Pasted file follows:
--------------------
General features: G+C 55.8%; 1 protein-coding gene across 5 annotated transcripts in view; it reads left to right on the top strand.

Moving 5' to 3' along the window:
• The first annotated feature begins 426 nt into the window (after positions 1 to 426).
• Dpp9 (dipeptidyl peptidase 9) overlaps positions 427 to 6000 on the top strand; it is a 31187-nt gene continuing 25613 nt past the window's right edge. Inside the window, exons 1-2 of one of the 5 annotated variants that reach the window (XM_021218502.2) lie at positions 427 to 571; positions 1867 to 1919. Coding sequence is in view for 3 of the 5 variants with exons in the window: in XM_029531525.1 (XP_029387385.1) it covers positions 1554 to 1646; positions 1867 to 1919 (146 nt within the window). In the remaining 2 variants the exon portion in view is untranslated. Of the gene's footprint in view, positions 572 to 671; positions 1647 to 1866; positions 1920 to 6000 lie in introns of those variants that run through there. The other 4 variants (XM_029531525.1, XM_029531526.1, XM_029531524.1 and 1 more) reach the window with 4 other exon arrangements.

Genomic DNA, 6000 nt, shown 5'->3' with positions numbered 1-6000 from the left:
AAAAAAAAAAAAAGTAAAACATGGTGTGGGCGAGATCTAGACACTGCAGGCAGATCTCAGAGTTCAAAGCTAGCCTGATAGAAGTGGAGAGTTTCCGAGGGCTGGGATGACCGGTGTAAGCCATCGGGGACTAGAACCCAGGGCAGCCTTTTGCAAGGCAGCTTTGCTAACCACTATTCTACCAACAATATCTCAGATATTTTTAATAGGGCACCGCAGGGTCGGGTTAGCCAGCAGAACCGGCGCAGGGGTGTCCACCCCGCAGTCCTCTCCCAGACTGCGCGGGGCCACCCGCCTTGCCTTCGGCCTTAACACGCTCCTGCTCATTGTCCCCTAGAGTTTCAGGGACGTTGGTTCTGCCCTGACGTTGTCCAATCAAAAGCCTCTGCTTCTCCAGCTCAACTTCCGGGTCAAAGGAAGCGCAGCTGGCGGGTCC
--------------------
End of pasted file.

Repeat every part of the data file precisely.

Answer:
General features: G+C 55.8%; 1 protein-coding gene across 5 annotated transcripts in view; it reads left to right on the top strand.

Moving 5' to 3' along the window:
• The first annotated feature begins 426 nt into the window (after positions 1 to 426).
• Dpp9 (dipeptidyl peptidase 9) overlaps positions 427 to 6000 on the top strand; it is a 31187-nt gene continuing 25613 nt past the window's right edge. Inside the window, exons 1-2 of one of the 5 annotated variants that reach the window (XM_021218502.2) lie at positions 427 to 571; positions 1867 to 1919. Coding sequence is in view for 3 of the 5 variants with exons in the window: in XM_029531525.1 (XP_029387385.1) it covers positions 1554 to 1646; positions 1867 to 1919 (146 nt within the window). In the remaining 2 variants the exon portion in view is untranslated. Of the gene's footprint in view, positions 572 to 671; positions 1647 to 1866; positions 1920 to 6000 lie in introns of those variants that run through there. The other 4 variants (XM_029531525.1, XM_029531526.1, XM_029531524.1 and 1 more) reach the window with 4 other exon arrangements.

Genomic DNA, 6000 nt, shown 5'->3' with positions numbered 1-6000 from the left:
AAAAAAAAAAAAAGTAAAACATGGTGTGGGCGAGATCTAGACACTGCAGGCAGATCTCAGAGTTCAAAGCTAGCCTGATAGAAGTGGAGAGTTTCCGAGGGCTGGGATGACCGGTGTAAGCCATCGGGGACTAGAACCCAGGGCAGCCTTTTGCAAGGCAGCTTTGCTAACCACTATTCTACCAACAATATCTCAGATATTTTTAATAGGGCACCGCAGGGTCGGGTTAGCCAGCAGAACCGGCGCAGGGGTGTCCACCCCGCAGTCCTCTCCCAGACTGCGCGGGGCCACCCGCCTTGCCTTCGGCCTTAACACGCTCCTGCTCATTGTCCCCTAGAGTTTCAGGGACGTTGGTTCTGCCCTGACGTTGTCCAATCAAAAGCCTCTGCTTCTCCAGCTCAACTTCCGGGTCAAAGGAAGCGCAGCTGGCGGGTCC